The three act structure of the picture proceeds from the first act being introductory day-in-the-life-of section to the engagement and wedding of George and Emily. The third and most complex act shows an ailing Emily near death envisions her own transition to the afterlife. There Emily meets once again many familiar figures who had passed since we saw her in the first act and her wish to revisit her carefree and joyful younger days, which is fulfilled in her third person viewing of the morning of her 16th birthday. Through this experience Emily experiences dread that she cannot actually savor the joys of the days she took for granted. Upon learning this valuable lesson which she wishes the audience would learn Emily awakens from her unconscious vision to the lights of her newborn son she just gave birth to, which signifies the rise of a new generation of life in the town.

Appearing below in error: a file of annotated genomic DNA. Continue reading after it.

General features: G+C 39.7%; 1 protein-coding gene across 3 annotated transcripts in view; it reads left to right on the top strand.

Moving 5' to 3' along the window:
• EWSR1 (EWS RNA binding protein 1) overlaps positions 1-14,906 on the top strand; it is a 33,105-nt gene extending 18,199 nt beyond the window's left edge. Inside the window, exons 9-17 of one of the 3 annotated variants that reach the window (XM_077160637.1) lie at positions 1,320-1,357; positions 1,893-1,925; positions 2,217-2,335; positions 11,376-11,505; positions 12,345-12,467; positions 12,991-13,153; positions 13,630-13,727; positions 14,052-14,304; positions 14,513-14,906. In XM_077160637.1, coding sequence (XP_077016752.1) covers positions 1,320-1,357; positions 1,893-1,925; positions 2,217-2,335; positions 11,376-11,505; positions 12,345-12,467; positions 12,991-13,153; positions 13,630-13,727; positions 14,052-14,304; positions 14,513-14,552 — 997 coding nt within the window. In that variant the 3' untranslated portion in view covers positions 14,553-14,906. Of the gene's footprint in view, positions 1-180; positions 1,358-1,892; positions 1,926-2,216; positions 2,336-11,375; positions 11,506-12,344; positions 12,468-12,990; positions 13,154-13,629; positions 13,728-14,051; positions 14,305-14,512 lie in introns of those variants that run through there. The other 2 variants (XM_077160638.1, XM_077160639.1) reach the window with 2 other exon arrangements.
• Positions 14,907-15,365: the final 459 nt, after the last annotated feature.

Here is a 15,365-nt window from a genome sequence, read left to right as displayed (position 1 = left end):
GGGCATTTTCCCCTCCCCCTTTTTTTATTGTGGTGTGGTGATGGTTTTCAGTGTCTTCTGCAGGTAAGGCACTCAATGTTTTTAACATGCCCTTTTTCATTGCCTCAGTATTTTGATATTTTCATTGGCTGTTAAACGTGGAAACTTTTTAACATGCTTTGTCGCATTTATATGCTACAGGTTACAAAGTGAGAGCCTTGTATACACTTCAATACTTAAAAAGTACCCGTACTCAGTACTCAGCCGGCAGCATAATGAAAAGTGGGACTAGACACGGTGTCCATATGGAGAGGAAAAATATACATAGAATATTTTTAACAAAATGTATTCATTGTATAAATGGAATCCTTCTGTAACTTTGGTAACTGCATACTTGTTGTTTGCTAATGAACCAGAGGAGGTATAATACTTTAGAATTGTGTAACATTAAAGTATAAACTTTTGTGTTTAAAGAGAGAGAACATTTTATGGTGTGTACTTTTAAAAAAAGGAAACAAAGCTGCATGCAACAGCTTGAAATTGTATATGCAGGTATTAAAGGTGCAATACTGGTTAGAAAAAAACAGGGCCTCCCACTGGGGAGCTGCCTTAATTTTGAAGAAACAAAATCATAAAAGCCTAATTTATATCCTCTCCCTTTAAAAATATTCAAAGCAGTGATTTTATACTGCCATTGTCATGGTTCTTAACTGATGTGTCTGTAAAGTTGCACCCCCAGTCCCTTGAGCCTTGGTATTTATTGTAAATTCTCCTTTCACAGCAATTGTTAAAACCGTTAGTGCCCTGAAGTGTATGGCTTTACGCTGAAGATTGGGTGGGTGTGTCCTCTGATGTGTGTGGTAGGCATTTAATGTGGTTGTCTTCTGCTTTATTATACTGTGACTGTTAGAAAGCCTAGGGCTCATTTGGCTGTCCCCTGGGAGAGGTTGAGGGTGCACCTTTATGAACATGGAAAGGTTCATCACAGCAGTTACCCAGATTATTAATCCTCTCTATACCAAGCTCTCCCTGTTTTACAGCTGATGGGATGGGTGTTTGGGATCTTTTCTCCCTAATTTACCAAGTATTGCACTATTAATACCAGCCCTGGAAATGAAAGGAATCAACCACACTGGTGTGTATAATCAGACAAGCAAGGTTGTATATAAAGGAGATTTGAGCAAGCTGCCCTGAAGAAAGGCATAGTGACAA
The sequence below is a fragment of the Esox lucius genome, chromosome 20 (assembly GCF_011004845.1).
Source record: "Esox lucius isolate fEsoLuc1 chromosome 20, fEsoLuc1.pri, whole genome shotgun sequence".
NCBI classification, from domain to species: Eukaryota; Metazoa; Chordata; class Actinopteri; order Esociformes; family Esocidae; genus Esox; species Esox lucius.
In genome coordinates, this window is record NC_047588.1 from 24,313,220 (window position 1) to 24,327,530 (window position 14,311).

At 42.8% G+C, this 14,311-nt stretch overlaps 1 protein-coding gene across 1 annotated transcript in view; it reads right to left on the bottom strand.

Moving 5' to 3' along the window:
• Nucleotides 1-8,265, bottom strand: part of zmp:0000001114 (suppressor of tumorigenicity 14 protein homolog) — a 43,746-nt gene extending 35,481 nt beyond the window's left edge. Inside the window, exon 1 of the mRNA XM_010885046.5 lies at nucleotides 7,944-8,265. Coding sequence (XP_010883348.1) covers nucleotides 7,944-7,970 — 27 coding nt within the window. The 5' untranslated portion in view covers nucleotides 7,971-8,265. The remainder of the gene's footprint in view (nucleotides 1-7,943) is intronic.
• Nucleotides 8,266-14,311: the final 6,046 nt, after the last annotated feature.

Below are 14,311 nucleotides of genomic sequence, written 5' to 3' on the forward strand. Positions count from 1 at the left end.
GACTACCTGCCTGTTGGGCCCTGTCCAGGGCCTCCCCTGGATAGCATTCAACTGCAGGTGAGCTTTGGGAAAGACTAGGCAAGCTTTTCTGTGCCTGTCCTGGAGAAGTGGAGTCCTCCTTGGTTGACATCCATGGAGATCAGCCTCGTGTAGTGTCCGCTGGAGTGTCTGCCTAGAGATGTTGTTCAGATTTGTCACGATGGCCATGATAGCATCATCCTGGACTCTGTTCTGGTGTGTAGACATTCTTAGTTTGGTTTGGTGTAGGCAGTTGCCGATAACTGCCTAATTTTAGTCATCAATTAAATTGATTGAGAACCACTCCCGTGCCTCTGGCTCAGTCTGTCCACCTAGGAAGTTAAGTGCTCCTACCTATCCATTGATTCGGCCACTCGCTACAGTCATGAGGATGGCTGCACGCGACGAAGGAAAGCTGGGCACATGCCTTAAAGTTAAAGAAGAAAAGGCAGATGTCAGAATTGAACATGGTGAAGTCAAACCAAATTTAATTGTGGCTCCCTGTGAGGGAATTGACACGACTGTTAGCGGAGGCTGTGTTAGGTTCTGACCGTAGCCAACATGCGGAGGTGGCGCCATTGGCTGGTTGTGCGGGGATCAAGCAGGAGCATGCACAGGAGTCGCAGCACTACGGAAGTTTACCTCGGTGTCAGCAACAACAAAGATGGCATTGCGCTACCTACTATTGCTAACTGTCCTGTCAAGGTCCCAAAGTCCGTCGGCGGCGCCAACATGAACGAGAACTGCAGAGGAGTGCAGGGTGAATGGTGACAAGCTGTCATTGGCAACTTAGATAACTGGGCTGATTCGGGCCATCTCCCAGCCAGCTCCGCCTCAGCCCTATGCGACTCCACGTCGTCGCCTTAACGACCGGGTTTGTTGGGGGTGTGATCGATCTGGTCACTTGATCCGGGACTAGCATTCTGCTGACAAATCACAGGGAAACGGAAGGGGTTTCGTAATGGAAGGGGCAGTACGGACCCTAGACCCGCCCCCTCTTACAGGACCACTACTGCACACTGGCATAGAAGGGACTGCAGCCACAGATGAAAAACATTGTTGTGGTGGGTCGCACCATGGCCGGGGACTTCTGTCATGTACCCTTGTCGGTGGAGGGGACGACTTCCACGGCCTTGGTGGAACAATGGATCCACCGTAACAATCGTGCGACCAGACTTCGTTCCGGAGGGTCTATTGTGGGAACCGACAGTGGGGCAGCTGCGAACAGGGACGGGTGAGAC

The film plays a lazy, slow moving stroll through life reminiscing of the good old days of familiarity and life. Taken from the play is the narrator of the story, common referred to outside of the story as the Stage Director, who periodically pops up as side characters in important moments in George and Emily’s relationship together. The picture tugs on the heart strings of the nostalgic viewers looking back on a simpler time, such as that of a child knowing all the nuances of his/her home town. It paints a pretty picture that draws the audience in by perhaps making parallels to their own childhood.

The story structure follows an overly simplified three act play. The first act is, as always, the introduction to the characters and their surroundings. The drama begins as the two main characters decide to take that next big step in life, marriage, and the idea that they are growing up. The third act is that of Emily’s envisioned death, teaching that that she must cherish every moment in life and not take them for granted as she views her own life.